Alcoholism is characterized by successive relapses. Recent data have shown a cross-talk between the cannabinoid system and ethanol. In this study, male Wistar rats with a limited (30 min sessions), intermittent, and extended background of alcohol operant self-administration were used. The relapse to alcohol after 1 week of alcohol deprivation was evaluated. Two weeks later, the animals were treated with the cannabinoid agonist WIN 55,212-2 (R-(+)-[2,3-dihydro-5-methyl-3-(4-morpholinylmethyl)pyrrolo[1,2,3-de]-1,4-benzoxazin-6-yl]-1-naphthalenylmethanone mesylate) (0, 0.4, 2.0, and 10.0 mg/kg, s.c.) during a similar alcohol deprivation period, and alcohol relapse during 2 weeks was assessed. A conditioned place preference (CPP) paradigm was used to study the rewarding properties of the cannabinoid agonist. Locomotor activity was also recorded. All doses of WIN 55,212-2 produced aversion in the CPP paradigm. The doses of 2.0 and 10.0 mg/kg resulted in an important suppression of spontaneous locomotor activity and a progressive weight loss during the next 2 weeks. The single alcohol deprivation was followed by a transient increase in their responding for alcohol from a range of 20-24 lever presses at baseline to a range of 38-48 responses in the first and second days (alcohol deprivation effect). However, the administration of WIN 55,212-2 during ethanol deprivation produced similar increased responses for alcohol but in a long-term way (at least over 2 weeks). These findings suggest that noncontingent chronic exposure to cannabinoids during alcohol deprivation can potentiate the relapse into alcohol use, indicating that functional changes in the cannabinoid brain receptor may play a key role in ethanol relapse.
The involvement of the endocannabinoid system in the effects of ethanol (EtOH) has been demonstrated recently in behavioral and biochemical experiments and using knock-out mice. In Sardinian alcohol-preferring rats, the administration of two synthetic cannabinoid agonists of the cannabinoid brain (CB1) receptor WIN 55,212-2 mesylate (R-(+)-[2,3-dihydro-5-methyl-3-(4-morpholinylmethyl)pyrrolo[1,2,3-de]-1,4-benzoxazin-6-yl]-1-naphthalenylmethanone mesylate) and CP55,940 ((-)-cis-3-[2-hydroxy-4-(1,1-dimethylheptyl)phenyl]-trans-4-(3-hydroxypropyl)cyclohexanol), induced a dose-dependent increase in EtOH intake (Colombo et al., 2002). In contrast, the CB1 receptor antagonist has been shown to control EtOH consumption, as observed by prevention of acquisition of drinking behavior (Serra et al., 2001) and the ability for decreasing EtOH operant self-administration (Rodríguez de Fonseca et al., 1999) and reducing relapse to EtOH self-administration, evaluated by the alcohol deprivation effect (Serra et al., 2002).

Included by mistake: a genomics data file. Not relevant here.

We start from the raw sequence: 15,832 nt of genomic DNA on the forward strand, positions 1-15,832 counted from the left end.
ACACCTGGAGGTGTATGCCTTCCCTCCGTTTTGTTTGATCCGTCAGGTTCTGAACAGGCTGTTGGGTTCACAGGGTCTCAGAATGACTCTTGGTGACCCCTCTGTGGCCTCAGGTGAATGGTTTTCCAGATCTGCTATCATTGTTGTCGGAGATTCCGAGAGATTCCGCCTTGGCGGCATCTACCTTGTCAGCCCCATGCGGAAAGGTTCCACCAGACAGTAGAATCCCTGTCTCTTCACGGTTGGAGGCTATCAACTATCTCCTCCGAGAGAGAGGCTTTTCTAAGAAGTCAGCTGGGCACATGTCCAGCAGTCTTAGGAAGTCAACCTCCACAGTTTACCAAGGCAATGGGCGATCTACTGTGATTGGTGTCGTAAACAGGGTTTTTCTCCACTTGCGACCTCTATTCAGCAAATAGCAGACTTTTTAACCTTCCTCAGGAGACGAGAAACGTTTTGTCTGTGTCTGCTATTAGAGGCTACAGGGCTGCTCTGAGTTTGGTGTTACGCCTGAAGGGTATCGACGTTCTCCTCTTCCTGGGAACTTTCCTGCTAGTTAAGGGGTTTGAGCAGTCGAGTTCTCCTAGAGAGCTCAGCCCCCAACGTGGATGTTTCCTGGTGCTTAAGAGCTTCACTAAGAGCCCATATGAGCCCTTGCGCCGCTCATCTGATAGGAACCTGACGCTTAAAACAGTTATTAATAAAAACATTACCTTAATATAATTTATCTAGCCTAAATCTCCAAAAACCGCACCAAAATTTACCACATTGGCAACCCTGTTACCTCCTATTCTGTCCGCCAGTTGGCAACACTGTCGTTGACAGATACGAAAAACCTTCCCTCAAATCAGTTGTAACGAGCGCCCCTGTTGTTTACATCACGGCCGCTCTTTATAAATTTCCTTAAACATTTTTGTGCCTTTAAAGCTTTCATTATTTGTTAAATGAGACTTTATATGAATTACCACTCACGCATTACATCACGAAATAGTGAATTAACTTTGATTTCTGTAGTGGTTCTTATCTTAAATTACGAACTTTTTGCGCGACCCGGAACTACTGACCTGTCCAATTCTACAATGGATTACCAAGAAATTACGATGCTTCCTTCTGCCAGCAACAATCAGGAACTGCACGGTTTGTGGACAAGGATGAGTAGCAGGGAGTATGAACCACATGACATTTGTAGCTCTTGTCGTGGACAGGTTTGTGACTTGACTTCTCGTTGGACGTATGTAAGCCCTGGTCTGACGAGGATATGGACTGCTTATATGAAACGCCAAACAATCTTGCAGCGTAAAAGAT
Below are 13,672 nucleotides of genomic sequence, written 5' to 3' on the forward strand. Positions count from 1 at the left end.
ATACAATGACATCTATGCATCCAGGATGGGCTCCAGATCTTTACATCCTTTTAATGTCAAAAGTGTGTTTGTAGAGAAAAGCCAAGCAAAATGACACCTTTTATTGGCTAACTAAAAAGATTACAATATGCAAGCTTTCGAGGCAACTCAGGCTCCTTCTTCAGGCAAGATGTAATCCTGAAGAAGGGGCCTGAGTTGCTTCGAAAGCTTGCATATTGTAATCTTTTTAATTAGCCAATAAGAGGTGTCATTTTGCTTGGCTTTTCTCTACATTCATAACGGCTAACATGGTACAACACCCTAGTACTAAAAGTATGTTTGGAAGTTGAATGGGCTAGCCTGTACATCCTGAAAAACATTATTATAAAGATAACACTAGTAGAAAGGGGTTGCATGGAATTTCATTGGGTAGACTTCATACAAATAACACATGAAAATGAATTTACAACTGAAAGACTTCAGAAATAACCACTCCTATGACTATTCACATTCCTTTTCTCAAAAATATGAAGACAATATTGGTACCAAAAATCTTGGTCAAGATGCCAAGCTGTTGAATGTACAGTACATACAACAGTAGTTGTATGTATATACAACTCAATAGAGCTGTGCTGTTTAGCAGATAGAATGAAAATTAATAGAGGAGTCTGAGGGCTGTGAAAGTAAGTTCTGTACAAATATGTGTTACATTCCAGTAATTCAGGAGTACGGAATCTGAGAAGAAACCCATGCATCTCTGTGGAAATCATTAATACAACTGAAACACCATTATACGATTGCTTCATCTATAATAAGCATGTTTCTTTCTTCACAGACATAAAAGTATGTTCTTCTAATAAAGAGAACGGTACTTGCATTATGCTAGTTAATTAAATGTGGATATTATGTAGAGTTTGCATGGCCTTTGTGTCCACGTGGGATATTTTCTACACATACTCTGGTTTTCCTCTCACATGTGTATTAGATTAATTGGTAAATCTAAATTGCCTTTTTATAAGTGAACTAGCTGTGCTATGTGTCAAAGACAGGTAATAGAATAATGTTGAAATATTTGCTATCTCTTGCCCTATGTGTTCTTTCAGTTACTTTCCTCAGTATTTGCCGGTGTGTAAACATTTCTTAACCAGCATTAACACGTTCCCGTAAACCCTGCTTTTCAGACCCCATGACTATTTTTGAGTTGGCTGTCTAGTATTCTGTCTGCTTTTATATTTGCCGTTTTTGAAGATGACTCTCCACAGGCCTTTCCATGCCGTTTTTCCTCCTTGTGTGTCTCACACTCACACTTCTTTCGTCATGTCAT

In biochemical studies, chronic alcohol treatment increased the levels of the endogenous ligands for cannabinoid receptors arachidonoylethanolamide and 2-arachidonoyl-glycerol (Basavarajappa and Hungund, 2002). Additionally, chronic alcohol exposure induced a decrease in the number of CB1 receptors and a desensitization of the cannabinoid-activated signal transduction (Basavarajappa and Hungund, 2002). A similar downregulation of these receptors was observed after chronic treatment with the natural cannabinoid agonist Δ9-tetra-hydrocannabinol or with CP-55,940 (Rodríguez de Fonseca et al., 1994; Rubino et al., 1994; Breivogel et al., 2003). In studies with mice lacking the cannabinoid CB1 receptor (CB1-/-), a decrease in both voluntary EtOH intake and EtOH operant self-administration was found (Hungund et al., 2003; Naassila et al., 2004).